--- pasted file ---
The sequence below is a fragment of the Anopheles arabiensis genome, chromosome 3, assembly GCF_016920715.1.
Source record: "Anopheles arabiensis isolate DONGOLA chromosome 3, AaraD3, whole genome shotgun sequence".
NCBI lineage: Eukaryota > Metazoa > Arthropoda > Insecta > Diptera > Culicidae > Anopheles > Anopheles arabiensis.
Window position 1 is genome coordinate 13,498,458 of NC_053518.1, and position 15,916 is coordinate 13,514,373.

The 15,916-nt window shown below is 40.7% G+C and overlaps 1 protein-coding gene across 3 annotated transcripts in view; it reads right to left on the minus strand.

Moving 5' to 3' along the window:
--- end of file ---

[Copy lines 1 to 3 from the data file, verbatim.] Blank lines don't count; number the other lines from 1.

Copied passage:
The sequence below is a fragment of the Anopheles arabiensis genome, chromosome 3, assembly GCF_016920715.1.
Source record: "Anopheles arabiensis isolate DONGOLA chromosome 3, AaraD3, whole genome shotgun sequence".
NCBI lineage: Eukaryota > Metazoa > Arthropoda > Insecta > Diptera > Culicidae > Anopheles > Anopheles arabiensis.